ROCHESTER - Rochester has seen a significant increase in aggravated domestic violence assault arrests this year, according to police statistics, but much of that is not due to increased violence between intimate partners, but rather to the strengthening of a statute on strangulation, which is typical to a large number of domestic violence incidents.
Bob Frechette, a Rochester Domestic Violence detective who helped craft a change in the law that made choking a felony instead of a misdemeanor, said on Thursday most DV cases are all about exerting power, and there is no more effective way for domineering spouses to demonstrate that power than to close their hands around a partner's neck.
"That is a classic way for abusers to show that power," he said. "They tend to use that for control."
Earlier this year Frechette provided training to Rochester officers to help them identify and utilize the strangulation statute, which has helped to lead to more arrests and prosecutions, he said.
For instance, in November there were eight aggravated DV assaults, while in November of last year only 3. And so far this year there have been 34 such arrests compared to 23 in the same time period last year.
Frechette was one of many police, prosecutors and government officials who helped craft the change in the law in 2010. Previous to the change, strangulation - or choking - was mostly prosecuted as a misdemeanor, which carries a yearlong maximum sen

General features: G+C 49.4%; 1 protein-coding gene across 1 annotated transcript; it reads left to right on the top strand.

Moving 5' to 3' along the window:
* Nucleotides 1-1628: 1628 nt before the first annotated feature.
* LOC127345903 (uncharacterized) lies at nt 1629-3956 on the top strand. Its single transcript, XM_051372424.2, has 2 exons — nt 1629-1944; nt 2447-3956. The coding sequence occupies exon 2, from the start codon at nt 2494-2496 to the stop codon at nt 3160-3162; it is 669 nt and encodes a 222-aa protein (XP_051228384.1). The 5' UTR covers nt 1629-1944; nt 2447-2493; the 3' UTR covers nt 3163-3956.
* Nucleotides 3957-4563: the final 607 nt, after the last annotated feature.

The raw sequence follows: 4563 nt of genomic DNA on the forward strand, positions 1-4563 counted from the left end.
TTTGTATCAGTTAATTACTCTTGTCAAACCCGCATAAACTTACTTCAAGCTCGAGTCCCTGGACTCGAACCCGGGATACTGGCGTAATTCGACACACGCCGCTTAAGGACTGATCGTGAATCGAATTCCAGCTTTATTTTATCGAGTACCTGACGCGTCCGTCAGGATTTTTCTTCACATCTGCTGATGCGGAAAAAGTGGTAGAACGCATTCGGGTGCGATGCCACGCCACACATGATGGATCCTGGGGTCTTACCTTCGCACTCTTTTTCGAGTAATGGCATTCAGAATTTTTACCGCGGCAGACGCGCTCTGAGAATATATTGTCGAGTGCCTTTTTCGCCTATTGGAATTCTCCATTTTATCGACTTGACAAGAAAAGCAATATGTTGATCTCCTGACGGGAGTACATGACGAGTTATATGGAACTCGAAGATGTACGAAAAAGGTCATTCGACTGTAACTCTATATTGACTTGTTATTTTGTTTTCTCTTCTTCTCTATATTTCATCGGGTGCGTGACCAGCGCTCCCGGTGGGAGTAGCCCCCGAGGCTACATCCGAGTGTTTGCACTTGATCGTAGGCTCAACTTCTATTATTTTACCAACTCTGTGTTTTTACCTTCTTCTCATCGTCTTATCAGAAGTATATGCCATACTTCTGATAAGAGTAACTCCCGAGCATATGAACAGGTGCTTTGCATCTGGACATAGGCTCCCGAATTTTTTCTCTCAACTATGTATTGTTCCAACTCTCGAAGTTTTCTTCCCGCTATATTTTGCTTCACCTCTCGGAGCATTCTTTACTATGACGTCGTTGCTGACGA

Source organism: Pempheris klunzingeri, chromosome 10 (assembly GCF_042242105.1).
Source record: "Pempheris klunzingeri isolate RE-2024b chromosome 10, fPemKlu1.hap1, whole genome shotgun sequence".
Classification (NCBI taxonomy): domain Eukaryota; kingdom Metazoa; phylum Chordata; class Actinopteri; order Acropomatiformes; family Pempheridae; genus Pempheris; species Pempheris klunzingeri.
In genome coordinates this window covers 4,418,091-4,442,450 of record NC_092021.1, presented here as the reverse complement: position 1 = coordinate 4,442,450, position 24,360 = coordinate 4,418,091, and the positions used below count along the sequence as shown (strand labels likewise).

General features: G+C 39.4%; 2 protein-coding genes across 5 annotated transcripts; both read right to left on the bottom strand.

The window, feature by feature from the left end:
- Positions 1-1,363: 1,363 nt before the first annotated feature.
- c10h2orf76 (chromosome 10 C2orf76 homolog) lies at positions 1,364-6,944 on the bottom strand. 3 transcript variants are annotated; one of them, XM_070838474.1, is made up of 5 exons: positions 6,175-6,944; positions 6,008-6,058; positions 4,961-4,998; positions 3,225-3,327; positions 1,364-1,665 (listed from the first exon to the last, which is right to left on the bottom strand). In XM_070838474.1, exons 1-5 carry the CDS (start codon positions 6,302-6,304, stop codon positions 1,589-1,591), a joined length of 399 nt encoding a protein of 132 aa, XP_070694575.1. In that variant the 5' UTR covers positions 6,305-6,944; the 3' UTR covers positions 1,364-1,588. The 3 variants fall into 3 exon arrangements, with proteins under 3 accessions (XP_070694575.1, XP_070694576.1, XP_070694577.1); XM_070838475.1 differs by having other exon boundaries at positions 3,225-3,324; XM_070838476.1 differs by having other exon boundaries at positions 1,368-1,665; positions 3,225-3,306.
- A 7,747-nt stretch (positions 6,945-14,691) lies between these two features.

|Rochester Crime State chart shows increase in both DV misdemeanor and felony assaults. (Courtesy Rochester Police)|
tence, compared to a 7-year prison stint that the felony carries.
Another caveat police and prosecutors used to have to bring to the case was physical evidence of strangulation such as bruising to the throat.
"Now they don't have to do that," Frechette said. Instead, symptoms such as impeded breathing, change in voice, reduced circulation and tunnel vision provide grounds for felony prosecution, even without the markings of physical evidence to the throat area.
Frechette said such symptoms often occur before any physical markings would show.
Frechette also cautioned that while it may appear that DV assaults are on the rise, the numbers are very sporadic and hard to decipher any specific trend.
In fact, 2016 saw 39 aggravated DV assaults in the city, which will be either about the same or slightly higher than this year's projections.
Frechette also added that while it may seem like DV assaults get a spike over the holidays, they actually normally take a slight hiatus before seeing another uptick later in January.
If anyone believes they are in danger of domestic violence they should contact Haven, which advocates and gives support for domestic violence victims. Haven's 24-hour hotline is (603) 994-SAFE (7233) and walk-in services are offered locally at 150 Wakefield St. in Rochester. Haven also has offices in Portsmouth and Salem.